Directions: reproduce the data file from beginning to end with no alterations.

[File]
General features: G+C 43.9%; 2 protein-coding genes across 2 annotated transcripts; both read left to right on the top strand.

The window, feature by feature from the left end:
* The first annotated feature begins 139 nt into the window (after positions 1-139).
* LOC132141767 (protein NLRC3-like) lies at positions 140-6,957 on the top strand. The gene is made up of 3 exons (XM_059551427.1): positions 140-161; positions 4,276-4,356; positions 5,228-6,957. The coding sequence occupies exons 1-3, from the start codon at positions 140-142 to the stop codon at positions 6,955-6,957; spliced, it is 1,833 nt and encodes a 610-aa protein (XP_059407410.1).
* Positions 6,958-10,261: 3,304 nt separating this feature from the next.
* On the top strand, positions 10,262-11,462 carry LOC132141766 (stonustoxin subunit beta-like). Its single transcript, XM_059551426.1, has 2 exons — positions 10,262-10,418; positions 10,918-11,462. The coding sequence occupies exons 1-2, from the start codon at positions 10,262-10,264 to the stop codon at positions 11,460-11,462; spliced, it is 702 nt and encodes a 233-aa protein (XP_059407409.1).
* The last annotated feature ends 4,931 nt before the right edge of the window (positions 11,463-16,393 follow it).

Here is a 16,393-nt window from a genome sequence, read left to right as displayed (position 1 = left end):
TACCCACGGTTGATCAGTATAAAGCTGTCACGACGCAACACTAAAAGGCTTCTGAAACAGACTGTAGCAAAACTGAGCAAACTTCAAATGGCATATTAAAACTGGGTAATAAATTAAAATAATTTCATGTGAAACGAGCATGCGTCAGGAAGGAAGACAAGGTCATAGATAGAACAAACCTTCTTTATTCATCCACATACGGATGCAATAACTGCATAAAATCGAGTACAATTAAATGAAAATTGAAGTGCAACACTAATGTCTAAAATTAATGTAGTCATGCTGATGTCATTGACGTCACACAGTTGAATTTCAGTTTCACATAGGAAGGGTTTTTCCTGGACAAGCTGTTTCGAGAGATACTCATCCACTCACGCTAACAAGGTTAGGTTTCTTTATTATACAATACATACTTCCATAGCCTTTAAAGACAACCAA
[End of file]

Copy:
General features: G+C 43.9%; 2 protein-coding genes across 2 annotated transcripts; both read left to right on the top strand.

The window, feature by feature from the left end:
* The first annotated feature begins 139 nt into the window (after positions 1-139).
* LOC132141767 (protein NLRC3-like) lies at positions 140-6,957 on the top strand. The gene is made up of 3 exons (XM_059551427.1): positions 140-161; positions 4,276-4,356; positions 5,228-6,957. The coding sequence occupies exons 1-3, from the start codon at positions 140-142 to the stop codon at positions 6,955-6,957; spliced, it is 1,833 nt and encodes a 610-aa protein (XP_059407410.1).
* Positions 6,958-10,261: 3,304 nt separating this feature from the next.
* On the top strand, positions 10,262-11,462 carry LOC132141766 (stonustoxin subunit beta-like). Its single transcript, XM_059551426.1, has 2 exons — positions 10,262-10,418; positions 10,918-11,462. The coding sequence occupies exons 1-2, from the start codon at positions 10,262-10,264 to the stop codon at positions 11,460-11,462; spliced, it is 702 nt and encodes a 233-aa protein (XP_059407409.1).
* The last annotated feature ends 4,931 nt before the right edge of the window (positions 11,463-16,393 follow it).

Here is a 16,393-nt window from a genome sequence, read left to right as displayed (position 1 = left end):
TACCCACGGTTGATCAGTATAAAGCTGTCACGACGCAACACTAAAAGGCTTCTGAAACAGACTGTAGCAAAACTGAGCAAACTTCAAATGGCATATTAAAACTGGGTAATAAATTAAAATAATTTCATGTGAAACGAGCATGCGTCAGGAAGGAAGACAAGGTCATAGATAGAACAAACCTTCTTTATTCATCCACATACGGATGCAATAACTGCATAAAATCGAGTACAATTAAATGAAAATTGAAGTGCAACACTAATGTCTAAAATTAATGTAGTCATGCTGATGTCATTGACGTCACACAGTTGAATTTCAGTTTCACATAGGAAGGGTTTTTCCTGGACAAGCTGTTTCGAGAGATACTCATCCACTCACGCTAACAAGGTTAGGTTTCTTTATTATACAATACATACTTCCATAGCCTTTAAAGACAACCAA